The Kanmangafuchi Abyss and the Uncountable Monks of Tochigi

Photo: KimonBerlin on Wikimedia

The Kanmangafuchi Abyss and the Uncountable Monks of Tochigi

Jamila Brown

The one thing I really love about Nikko is the city’s strong preservation of its history. The architecture of the city certainly makes you feel as if you’ve stepped back hundreds of years into Edo era Japan. Nikko is home to some of the most famous Shinto and Buddhist sights in Japan. And unlike many other cities around Japan, most of Nikko’s religious sites remain standing with little restoration efforts. One such place is the Kanmangafuchi-Abyss. A hidden gorge in central Nikko that’s well worth a visit.


scion_cho on Flickr


The Kanmangafuchi- Abyss (憾満ヶ淵周辺) is a gorge that was formed from an eruption from Mt. Nantai along the Daiya River. The gorge, located in central Nikko, is known not only as an area for a nice stroll through its beautiful scenery but also, as a sacred spot. Inside the gorge there are rows of stone statue Buddhist monks called Bake-Jizou (化け地蔵). Bake (BAH-ke) meaning ghost or apparition and Jizou (GEE-zou) meaning Ksitigarbha, a Buddhist monk who is the patron guardian of children as well as the protector of lost souls and travelers. It’s very common to see Jizou statues in many areas, especially along roadsides or mountain bases. Most of the time the Jizou are seen with red cloth tied around their necks and a cap on their head. In Japanese folklore, the color red is used to expel demons and diseases.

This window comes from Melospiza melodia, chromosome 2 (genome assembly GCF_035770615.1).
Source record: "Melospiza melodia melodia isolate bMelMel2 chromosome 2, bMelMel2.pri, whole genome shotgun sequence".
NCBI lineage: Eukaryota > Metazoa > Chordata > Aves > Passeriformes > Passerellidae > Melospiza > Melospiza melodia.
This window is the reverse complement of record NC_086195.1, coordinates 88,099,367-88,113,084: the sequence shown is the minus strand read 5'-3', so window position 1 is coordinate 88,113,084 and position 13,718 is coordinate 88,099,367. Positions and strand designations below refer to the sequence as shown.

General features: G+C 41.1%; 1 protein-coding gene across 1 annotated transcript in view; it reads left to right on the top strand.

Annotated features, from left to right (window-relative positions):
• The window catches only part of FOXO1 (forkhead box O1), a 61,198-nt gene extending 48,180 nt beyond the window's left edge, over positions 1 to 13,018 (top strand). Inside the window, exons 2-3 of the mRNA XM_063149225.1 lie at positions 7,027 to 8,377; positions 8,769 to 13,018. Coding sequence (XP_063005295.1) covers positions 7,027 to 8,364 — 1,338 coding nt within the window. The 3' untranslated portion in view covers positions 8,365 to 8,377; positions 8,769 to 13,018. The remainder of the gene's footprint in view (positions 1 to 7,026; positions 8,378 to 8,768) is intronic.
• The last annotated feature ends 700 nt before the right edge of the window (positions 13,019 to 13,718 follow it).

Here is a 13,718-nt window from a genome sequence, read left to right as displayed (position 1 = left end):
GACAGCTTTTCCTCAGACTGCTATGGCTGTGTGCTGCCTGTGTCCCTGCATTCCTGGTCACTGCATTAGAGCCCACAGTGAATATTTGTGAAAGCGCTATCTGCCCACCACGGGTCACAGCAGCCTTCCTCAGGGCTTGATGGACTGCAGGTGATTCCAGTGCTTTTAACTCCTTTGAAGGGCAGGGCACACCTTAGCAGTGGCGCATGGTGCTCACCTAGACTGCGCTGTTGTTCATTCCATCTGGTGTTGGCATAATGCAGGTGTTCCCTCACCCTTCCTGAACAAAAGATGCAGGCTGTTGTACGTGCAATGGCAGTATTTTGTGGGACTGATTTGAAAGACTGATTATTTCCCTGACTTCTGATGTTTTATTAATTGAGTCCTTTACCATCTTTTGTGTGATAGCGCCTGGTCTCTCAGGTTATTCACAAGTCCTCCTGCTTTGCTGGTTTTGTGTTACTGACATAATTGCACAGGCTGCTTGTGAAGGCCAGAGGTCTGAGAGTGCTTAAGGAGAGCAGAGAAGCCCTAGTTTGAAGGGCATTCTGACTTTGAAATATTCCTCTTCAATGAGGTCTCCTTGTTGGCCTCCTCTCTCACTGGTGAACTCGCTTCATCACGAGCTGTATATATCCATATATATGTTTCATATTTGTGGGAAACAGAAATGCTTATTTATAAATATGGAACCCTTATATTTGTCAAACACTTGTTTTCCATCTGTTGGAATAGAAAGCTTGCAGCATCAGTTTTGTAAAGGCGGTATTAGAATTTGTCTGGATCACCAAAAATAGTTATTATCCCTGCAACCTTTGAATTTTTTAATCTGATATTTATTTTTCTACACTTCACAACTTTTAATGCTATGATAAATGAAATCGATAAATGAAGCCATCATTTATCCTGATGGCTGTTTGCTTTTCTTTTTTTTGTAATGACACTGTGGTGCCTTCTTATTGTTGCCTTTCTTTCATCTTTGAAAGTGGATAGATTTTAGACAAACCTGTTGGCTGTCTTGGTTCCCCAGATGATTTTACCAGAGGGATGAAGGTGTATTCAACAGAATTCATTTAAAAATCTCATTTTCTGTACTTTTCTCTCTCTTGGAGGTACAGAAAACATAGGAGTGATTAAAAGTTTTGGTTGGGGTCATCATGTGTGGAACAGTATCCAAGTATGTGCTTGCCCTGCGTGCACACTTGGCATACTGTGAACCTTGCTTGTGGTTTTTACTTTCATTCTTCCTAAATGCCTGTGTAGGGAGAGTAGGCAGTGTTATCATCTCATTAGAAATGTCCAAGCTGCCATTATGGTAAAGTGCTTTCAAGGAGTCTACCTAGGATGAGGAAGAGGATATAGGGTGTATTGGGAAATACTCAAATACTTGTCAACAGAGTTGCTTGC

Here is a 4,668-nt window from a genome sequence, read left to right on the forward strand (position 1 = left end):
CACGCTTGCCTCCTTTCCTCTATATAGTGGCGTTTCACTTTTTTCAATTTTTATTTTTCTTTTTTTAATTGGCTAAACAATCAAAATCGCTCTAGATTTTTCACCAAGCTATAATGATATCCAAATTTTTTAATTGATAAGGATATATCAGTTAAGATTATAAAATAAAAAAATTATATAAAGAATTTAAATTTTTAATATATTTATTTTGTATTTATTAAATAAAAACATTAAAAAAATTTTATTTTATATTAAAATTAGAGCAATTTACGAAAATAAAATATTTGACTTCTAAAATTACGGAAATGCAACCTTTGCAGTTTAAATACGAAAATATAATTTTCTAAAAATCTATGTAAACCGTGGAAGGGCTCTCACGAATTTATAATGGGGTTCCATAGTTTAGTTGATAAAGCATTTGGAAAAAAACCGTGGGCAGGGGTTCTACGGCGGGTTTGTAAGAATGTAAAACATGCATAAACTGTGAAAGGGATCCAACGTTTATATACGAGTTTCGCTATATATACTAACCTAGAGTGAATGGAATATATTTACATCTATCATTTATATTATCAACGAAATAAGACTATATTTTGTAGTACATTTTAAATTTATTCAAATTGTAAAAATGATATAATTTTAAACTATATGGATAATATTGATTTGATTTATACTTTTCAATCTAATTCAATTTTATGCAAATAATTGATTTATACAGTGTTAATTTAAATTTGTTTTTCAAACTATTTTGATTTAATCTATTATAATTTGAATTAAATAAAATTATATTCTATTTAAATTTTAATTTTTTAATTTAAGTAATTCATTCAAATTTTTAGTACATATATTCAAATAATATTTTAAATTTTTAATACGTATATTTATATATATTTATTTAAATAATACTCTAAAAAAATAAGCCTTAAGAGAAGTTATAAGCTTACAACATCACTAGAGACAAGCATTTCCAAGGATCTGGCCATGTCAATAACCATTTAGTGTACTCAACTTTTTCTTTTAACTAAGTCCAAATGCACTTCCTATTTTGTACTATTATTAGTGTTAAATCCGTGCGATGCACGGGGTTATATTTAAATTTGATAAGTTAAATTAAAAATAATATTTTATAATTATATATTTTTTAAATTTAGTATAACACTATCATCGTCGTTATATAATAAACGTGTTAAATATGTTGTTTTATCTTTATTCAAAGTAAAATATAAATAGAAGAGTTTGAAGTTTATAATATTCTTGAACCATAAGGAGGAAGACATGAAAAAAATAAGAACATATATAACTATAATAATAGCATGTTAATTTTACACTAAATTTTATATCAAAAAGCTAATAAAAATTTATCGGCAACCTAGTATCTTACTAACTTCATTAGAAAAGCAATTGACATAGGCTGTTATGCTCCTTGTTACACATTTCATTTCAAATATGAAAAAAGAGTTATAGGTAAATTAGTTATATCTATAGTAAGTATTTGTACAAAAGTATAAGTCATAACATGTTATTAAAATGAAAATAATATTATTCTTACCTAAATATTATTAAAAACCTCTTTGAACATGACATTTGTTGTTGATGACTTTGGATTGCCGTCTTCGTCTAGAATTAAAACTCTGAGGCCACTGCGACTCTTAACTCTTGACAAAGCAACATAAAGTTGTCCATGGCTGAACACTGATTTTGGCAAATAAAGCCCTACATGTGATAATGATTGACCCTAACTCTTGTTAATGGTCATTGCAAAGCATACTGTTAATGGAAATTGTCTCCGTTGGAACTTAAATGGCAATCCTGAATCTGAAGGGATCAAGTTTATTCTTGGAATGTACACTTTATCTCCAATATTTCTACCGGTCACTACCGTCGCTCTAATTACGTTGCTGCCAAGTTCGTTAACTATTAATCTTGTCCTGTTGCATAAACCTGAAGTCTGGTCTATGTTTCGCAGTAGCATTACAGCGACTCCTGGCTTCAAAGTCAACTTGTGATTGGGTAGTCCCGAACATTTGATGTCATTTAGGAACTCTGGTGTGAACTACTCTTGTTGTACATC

Unfortunately, due to natural erosion and flooding some of the statues have been worn away, but many are still standing today. These statues have also been called the “uncountable monks”. It’s rumored that no matter how many times you count them, you will always come up with a different number. The official count number of the statues seems to be seventy but looking at them from different spots, it seems like there are many more. Several waterfalls feed into the Kanmanga River while the Jizou are lined along the river.


There are several ways to access the gorge. Many visitors take the path from the JR and Tobu Nikko stations. Take the Tobu bus for 310 bound for either Chuzenjiko Onsen or Yumoto Onsen and get off at the Tamozawa bus stop. From there it is a ten-minute walk through a residential area. You can also walk there in 30 minutes from the JR or Tobu stations. The last option is to take the four hour climb through Mt. Nantai or Mt. Nakimushi. Both mountain trails feed directly into the gorge, and it’s a lovely place to visit at the end of a long hike.

Although this spot is a bit out of the way to get to, after all you do have to walk through a residential area. However, I highly suggest taking at least thirty minutes to walk through this area. It gives off a quiet, serene vibe that makes you feel completely relaxed. And who knows, maybe you’ll pick up some good blessings while you’re there.   


Here are More Things to do Near Nikko

Take a One Day Trip to Nikko's World Heritage Shrines

Nikko was a renowned Buddhist-Shinto religious center. Two shrines and one temple are registered as World Heritage sites, dating back to the 8th century. Let’s get out of Tokyo and feel the Edo shoguns’ great power by visiting the grand temples! Book it - Voyagin

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